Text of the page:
Orion, warm and visible

By Phil Plait | November 7, 2006 3:35 pm

It’s been a while since I posted a pretty picture. So here you go:

This newly released image shows the good ol’ Orion Nebula, one of if not the most active star-forming regions in the Galaxy. It’s pretty closeby as these things go, just 1500 light years away (the Galaxy is 100,000 light years across, so Orion is practically sitting in our lap).

The image is a combination of visible light images taken by Hubble and infrared ones by Spitzer. It’s a little garish for my taste, but still cool. It shows shock waves as the four massive central stars (called the Trapezium) blast out ultraviolet light, heated hydrogen and sulfur gas, complex molecules which glow in the IR, and a lot of the chaos and weirdness typical in a nebula like this.

In a million years, maybe two, all four of the Trapezium stars will have exploded, and over the ensuing centuries the nebula will become even more of a mess, if you can imagine. So savor it now while you can.

CATEGORIZED UNDER: Astronomy, Cool stuff, NASA, Science

Comments (14)

  1. Nigel Depledge

    Oooh! Shiny!

    It always looks better in long-exposure pictures – I remember viewing this a few years ago through a friend’s 8″ Newtonian and seeing a little bluey-white cloud.

    I’ll make a special note, Phil, to stop viewing this nebula in a million years or so…
    :-)

  2. Melusine

    Whoa, that’s a space-psychedelic photo…even my co-worker was impressed. I rather like all that color, so thanks, I’ll keep that one. (-8~

  3. Carey

    A million years? Well, just time for another bath…

  4. jess tauber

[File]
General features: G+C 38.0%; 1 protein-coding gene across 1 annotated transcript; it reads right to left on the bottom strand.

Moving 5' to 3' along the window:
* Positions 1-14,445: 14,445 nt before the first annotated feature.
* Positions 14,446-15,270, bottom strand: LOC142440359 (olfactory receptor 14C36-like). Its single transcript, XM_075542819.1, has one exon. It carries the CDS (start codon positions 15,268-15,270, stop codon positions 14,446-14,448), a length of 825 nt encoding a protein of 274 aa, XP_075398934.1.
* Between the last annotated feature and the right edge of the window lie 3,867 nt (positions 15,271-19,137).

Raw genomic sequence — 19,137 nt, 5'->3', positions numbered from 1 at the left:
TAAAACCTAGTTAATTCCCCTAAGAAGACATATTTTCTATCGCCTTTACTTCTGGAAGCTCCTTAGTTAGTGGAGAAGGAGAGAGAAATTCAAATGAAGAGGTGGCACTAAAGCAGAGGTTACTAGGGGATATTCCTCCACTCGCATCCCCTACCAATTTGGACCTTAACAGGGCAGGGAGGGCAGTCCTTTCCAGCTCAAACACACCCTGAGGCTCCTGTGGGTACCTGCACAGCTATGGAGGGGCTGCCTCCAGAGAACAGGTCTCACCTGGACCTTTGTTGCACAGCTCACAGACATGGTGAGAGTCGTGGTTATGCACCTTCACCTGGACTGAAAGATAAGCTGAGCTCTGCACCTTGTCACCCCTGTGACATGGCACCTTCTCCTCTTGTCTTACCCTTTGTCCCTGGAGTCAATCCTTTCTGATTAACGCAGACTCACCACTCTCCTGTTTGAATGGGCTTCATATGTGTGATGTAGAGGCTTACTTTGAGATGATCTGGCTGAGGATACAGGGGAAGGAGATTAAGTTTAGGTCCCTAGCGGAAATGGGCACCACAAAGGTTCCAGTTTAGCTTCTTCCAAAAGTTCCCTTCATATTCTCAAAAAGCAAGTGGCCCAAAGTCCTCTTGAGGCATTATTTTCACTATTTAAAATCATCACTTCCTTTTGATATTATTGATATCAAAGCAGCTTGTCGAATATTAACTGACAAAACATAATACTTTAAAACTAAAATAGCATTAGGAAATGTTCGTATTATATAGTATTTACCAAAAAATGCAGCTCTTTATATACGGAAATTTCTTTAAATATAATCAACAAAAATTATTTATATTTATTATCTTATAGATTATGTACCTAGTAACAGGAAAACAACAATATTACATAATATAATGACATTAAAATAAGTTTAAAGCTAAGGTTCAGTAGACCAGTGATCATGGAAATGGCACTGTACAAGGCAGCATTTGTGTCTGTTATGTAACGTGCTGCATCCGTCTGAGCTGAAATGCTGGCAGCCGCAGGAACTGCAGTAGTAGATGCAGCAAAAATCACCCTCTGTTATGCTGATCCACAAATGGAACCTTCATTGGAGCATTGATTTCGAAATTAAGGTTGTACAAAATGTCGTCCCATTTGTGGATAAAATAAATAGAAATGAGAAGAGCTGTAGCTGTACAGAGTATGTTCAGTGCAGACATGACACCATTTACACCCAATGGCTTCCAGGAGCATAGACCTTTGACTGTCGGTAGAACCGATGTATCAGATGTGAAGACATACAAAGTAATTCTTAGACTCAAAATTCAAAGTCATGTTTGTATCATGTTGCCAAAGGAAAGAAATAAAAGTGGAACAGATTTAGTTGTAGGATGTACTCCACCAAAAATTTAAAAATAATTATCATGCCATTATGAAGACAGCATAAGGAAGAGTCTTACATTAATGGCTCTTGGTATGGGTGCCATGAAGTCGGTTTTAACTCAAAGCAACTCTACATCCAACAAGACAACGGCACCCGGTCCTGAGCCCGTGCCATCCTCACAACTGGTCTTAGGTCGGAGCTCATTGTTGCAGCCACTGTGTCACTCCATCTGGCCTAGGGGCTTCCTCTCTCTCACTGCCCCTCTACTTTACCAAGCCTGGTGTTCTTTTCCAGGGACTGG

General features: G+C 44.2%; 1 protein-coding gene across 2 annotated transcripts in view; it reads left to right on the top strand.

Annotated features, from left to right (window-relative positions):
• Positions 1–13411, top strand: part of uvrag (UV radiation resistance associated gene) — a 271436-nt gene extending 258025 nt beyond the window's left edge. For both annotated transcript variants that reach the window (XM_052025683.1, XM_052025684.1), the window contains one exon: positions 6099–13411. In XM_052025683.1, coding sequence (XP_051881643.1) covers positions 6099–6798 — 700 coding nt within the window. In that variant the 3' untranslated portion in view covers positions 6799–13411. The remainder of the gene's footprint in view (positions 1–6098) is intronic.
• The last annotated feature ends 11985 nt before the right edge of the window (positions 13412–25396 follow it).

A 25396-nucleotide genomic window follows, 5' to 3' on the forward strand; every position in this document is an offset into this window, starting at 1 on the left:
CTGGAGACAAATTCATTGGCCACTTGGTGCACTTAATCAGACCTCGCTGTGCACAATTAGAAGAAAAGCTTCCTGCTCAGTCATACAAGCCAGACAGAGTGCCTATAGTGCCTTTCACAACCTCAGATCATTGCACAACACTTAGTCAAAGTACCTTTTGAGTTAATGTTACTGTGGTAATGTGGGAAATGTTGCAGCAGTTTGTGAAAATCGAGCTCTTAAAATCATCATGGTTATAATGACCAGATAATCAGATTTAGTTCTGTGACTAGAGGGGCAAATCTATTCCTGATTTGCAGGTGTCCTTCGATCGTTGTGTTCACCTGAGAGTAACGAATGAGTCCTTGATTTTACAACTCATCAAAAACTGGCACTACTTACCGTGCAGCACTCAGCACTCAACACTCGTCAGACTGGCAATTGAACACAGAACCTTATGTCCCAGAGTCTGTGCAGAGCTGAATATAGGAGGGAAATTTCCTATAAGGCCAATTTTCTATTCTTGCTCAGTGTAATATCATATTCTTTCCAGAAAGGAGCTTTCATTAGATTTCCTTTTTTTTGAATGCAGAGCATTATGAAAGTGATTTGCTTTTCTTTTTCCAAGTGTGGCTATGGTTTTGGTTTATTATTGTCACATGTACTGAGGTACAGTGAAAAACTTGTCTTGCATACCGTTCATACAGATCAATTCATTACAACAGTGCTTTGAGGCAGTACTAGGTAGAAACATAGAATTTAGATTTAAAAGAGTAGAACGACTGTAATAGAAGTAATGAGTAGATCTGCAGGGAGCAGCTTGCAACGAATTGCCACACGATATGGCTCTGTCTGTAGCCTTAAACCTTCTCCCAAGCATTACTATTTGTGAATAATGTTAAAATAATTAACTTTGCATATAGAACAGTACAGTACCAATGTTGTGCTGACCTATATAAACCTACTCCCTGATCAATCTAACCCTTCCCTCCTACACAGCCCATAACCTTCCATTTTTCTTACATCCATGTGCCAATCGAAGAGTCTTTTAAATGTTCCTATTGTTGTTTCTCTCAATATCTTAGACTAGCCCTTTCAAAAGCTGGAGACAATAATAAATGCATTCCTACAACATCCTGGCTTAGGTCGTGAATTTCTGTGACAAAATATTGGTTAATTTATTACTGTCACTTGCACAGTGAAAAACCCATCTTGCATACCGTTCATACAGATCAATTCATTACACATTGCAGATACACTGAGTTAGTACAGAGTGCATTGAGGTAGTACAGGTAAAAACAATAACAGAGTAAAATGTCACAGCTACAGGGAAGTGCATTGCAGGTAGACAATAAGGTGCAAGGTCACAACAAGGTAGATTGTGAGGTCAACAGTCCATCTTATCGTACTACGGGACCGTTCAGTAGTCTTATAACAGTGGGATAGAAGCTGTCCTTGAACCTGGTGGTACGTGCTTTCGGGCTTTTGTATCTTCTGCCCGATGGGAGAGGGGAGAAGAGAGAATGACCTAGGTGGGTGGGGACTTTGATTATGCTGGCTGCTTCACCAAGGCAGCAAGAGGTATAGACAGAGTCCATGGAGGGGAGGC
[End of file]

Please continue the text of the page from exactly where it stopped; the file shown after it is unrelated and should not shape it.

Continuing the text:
So maybe not so brand spanking new, but my vote is for a time trip back to Westerlund I, when IT was pushin’ out stars like a PEZ dispenser. If it has maybe half a million stars within a 6 LY^3 cube, imagine how many were forming in any given century in its heyday.

  5. Geroge

    Looks like another beautiful front cover for several magazines. clap, clap

  6. Kyle_Carm

    Anyone else see Phil’s favorite thing in there. I noticed a little pareidolia in the mid-height right in the green area, looks like the face from “The Scream”

  7. idlemind

    Nigel,

    The best part about seeing the Great Orion Nebula in a telescope is seeing those four blue-white stars suspended in a wispy cloud. All the pretty pictures I see, including this one, show the Trapezium area as this angry plume of light. It’s impossible to see why it’s called the “Trapezium” (for “trapezoid,” the shape formed by the stars) in these photos. But in a telescope, there they are. It’s a sight that has its own magic.

  8. Gary Ansorge

    Ummm, messy and chaotic. My kinda clouds,,,wait, is that an angel???Oh, no, just my glasses are dirty,,,

    GAry 7

  9. Hey Phil,
    You call this one of the most active star-forming regions in our galaxy. I was wondering: How much of our own galaxy can we actually see, and how much is obscured by dust or gas or stars or whatever else is out there?

  10. Gary Ansorge

    Lab: Depends on the EM spectrum we’re using to see with. What’s invisible(blocked) in one part is usually quite visible in another,,,See the most recent post,,,

    GAry 7

  11. Are there any energies at which we can see what’s on the other side of the middle?

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  13. mungascr

    In a span of time that’s astronomically short, Betelgeux & Rigel plus the other bright stars that make up Orion will also have gone supernova. Betelgeux along with Eta Carinae is one of the current candidate stars likely to blow up any day (or better yet – night) now.

    Far from not watching it then I reckon that’ll make the Orion nebula even more exciting to observe! I’ll have to put it on the schedule for AD 2 million & six! ;)

  14. Troy

    One thing that I’m curious about with such dramatic astrophotos; would it be possible from any point and perspective in the universe for the human eye to see such a dramatic cascade of colors while looking at the orion nebula? Astronomy needs false color and long exposures but I wonder. In a telescope it is wispy but color is absent. I’ve never been too much of a deep sky guy but a pro leant me a view through his scope at a less conspicous deep sky nebula and it appeared almost to be rendered in pencil.

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